Steven Hughes's blog
What is the most creative thing you have done with your Windows Mobile device?
A very good question, I am sure most people have used the screen or LED flash of their Windows Mobile device as a flashlight in a pinch. Many including myself have also used the camera to a picture of something they canâ€™t physically get to. For example I had used my camera to read an Ethernet quad box name that was behind a new multi-ton Prosthetics Milling machine that had just been installed, but no one had documented the port it was on. Many have used their devices as a webcam monitor to their house. A friend of mine has some X10 home automation hooked up to a webcam that notifies him with an email of a picture when any motion is detected in his driveway. If it is a delivery truck, he has an agreement with his drivers to leave it in the garage that he remotely opens and closes when they leave.
My usage isnâ€™t is as elaborate, but I too have used it for basic TV viewing, listening to satellite radio, looking up passwords, reading/replying to email, making calls, remote administering a computer, checking computer log files, etc. I would have to say the most interesting thing I have used a Windows Mobile device for is using one for Laryngeal throat swallowing studies. Where in the clinical setting a laptop was too large to be used to take pictures of a throat swallowing procedure at a patientâ€™s bedside.
Handling security on Windows Mobile Devices is a two-fold process of securing the device, which concerns just about every personal user of a handheld device and the network it resides on(whether it be a cellular connection, home or work network, USB or bluetooth connection to your PC). For the Enterprise user an extra step is needed to allow secure access to your corporate network and mail server through certificates,VPN, etc. In a corporate environment policy should play a key role in securing your Windows Mobile devices. Basically one way to do this is copy your laptop and mobile pc policy and replace those words with handheld devices and then the toughest part - actually following that security policy.
Bluetooth is a technology I use every day in some form or another. Trying to pin down just one favorite is like trying to pick which child is your favorite. Depending on the day and what is being done your favorite will change. Bluetooth is akin to a toolbox, with many different tools to choose from. How you use them is up to you.
Choosing a single application on a Windows Mobile Device is a very hard task to do since I use many applications throughout the day. The general nature of using a Windows Mobile Device is its multiplicity and ability to run several applications beyond the basic programs for PIM (Personal Information Management)installed by the manufacturer. I will give you a brief description of the ones I use the most on my Windows Mobile devices(Pocket PC and Smartphone).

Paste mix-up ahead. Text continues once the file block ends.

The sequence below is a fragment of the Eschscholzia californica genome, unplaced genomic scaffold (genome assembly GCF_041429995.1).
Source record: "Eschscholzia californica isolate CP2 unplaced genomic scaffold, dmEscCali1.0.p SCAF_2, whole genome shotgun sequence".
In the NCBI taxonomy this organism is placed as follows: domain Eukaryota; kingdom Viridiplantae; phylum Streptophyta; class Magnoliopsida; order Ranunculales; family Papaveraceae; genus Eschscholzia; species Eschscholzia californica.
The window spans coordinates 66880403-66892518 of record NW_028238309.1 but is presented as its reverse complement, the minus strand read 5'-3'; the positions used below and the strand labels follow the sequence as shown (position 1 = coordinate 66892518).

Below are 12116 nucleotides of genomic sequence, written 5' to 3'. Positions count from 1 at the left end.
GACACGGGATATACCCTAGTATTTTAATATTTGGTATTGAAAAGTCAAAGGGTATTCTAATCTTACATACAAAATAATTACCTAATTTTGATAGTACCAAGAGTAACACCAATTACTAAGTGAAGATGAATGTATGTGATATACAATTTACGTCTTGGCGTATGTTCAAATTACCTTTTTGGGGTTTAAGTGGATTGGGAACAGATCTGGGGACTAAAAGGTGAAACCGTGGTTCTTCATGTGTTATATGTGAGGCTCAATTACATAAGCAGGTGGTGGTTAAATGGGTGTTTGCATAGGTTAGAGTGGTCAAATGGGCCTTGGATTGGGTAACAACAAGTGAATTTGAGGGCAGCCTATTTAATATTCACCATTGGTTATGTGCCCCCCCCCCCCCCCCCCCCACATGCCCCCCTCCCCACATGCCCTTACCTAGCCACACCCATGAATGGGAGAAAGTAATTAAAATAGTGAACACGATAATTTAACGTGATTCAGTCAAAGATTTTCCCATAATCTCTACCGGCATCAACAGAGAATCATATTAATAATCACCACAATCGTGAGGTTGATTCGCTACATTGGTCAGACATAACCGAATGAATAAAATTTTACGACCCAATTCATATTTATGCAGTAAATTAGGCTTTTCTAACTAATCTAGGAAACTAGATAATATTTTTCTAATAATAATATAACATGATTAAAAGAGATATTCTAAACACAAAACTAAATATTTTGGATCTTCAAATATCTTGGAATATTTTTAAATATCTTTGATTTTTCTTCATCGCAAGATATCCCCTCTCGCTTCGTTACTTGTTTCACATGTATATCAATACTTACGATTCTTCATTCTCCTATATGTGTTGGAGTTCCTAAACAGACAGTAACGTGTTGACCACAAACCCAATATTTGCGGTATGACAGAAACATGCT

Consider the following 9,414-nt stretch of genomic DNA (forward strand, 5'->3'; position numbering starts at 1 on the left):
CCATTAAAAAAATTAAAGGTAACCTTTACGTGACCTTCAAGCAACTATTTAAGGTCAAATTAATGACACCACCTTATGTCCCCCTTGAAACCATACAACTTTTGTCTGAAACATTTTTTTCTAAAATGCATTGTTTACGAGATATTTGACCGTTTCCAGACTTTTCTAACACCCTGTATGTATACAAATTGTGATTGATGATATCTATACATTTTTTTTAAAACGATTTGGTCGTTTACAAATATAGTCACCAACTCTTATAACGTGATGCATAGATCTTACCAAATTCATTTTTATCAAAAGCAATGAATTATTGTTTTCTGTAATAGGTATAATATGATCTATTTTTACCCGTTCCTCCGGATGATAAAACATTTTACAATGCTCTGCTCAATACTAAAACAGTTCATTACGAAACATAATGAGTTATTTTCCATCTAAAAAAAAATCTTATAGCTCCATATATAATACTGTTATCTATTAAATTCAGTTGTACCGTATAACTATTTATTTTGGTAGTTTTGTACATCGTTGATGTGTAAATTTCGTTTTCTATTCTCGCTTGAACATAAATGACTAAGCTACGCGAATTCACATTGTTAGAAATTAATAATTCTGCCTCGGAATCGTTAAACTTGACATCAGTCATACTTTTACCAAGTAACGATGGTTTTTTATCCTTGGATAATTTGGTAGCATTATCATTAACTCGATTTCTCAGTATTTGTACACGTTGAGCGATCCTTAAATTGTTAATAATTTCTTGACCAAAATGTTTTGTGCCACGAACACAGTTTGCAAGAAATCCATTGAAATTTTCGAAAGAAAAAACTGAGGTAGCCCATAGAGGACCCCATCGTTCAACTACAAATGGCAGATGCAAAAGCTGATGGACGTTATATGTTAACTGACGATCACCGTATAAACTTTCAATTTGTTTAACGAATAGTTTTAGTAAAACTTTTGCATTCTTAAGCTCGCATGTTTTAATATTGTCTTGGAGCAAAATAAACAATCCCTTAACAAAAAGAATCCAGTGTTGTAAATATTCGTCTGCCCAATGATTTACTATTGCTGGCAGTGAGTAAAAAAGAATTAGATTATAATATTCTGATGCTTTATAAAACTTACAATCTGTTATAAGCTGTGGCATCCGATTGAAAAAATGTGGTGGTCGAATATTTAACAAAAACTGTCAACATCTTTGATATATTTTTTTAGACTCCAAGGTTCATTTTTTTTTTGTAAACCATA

If I had to choose one, Ilium's eWallet is probably the most valuable one I use to manage my multitude of accounts, passwords, install codes, and other personable data on my PC, Windows Mobile 6 Professional(pocket pc phone edition) and Windows Mobile 6 Standard(Smartphone. It just makes everything easy to use and access all my important information, which is safely encrypted and can only be accessed by a secure password. It can even be installed on U3 USB key for storage and use on any PC with a USB port.
How I save space on my Windows Mobile device works in a two-fold process and is a very similar strategy followed by many of experts and contributors mentioned in this blog. One is by not installing applications directly on the device to take up precious memory, the other is by shutting down applications and freeing memory occupied by temporary files. On the Windows Mobile Standard (Smartphone) platform I have noticed that this isn't as much of an issue as with the Windows Mobile Professional (Pocket PC Phone)or Windows Mobile Classic(Pocket PC) and doesn't require as much memory management, but may in certain instances.
I have been asked this question many times why I went with Windows Mobile. I even wrote a pretty lengthy post in my blog about it and here is an excerpt from it:
"Many people have asked my why I have a PDA. For those that know I me, they know I have just about every electronic gizmo or gadget that comes out (My wife shakes her head everytime UPS or FedEx stops by the house). I will either use the device, hack it to improve it or to take it apart just see how it works.
At CTIA Wireless 2007 keynote Microsoft's Peter Knook announced that Cingular aka "the new AT&T" will provide free updates to new and existing customers to three of their Windows Mobile Devices from Windows Mobile 5 to Windows Mobile 6.
The devices that will be getting the free update will be 3 of their newer and popular devices: the Samsung Blackjack, Cingular 8525, and the Palm Treo 750.